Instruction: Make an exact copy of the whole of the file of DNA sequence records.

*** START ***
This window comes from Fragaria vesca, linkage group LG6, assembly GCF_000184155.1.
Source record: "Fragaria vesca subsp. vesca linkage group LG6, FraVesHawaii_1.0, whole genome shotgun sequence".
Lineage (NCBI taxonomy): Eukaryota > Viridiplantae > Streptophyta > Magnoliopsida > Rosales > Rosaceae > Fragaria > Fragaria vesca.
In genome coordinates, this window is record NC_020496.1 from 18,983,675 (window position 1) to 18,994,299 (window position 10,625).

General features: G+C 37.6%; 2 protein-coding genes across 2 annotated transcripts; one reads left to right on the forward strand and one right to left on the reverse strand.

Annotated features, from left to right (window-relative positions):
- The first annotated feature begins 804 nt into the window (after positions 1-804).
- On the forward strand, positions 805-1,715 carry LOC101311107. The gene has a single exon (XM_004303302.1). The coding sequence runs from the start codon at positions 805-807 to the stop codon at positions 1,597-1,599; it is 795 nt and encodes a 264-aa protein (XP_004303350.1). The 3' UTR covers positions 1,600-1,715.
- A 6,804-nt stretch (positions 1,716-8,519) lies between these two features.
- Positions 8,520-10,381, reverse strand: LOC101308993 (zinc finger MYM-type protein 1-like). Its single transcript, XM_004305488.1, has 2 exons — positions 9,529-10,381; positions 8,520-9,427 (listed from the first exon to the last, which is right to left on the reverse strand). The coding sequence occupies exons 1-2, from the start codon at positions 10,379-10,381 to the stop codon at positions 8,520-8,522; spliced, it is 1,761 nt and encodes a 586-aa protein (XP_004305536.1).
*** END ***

This window comes from Fragaria vesca, linkage group LG6, assembly GCF_000184155.1.
Source record: "Fragaria vesca subsp. vesca linkage group LG6, FraVesHawaii_1.0, whole genome shotgun sequence".
Lineage (NCBI taxonomy): Eukaryota > Viridiplantae > Streptophyta > Magnoliopsida > Rosales > Rosaceae > Fragaria > Fragaria vesca.
In genome coordinates, this window is record NC_020496.1 from 18,983,675 (window position 1) to 18,994,299 (window position 10,625).

General features: G+C 37.6%; 2 protein-coding genes across 2 annotated transcripts; one reads left to right on the forward strand and one right to left on the reverse strand.

Annotated features, from left to right (window-relative positions):
- The first annotated feature begins 804 nt into the window (after positions 1-804).
- On the forward strand, positions 805-1,715 carry LOC101311107. The gene has a single exon (XM_004303302.1). The coding sequence runs from the start codon at positions 805-807 to the stop codon at positions 1,597-1,599; it is 795 nt and encodes a 264-aa protein (XP_004303350.1). The 3' UTR covers positions 1,600-1,715.
- A 6,804-nt stretch (positions 1,716-8,519) lies between these two features.
- Positions 8,520-10,381, reverse strand: LOC101308993 (zinc finger MYM-type protein 1-like). Its single transcript, XM_004305488.1, has 2 exons — positions 9,529-10,381; positions 8,520-9,427 (listed from the first exon to the last, which is right to left on the reverse strand). The coding sequence occupies exons 1-2, from the start codon at positions 10,379-10,381 to the stop codon at positions 8,520-8,522; spliced, it is 1,761 nt and encodes a 586-aa protein (XP_004305536.1).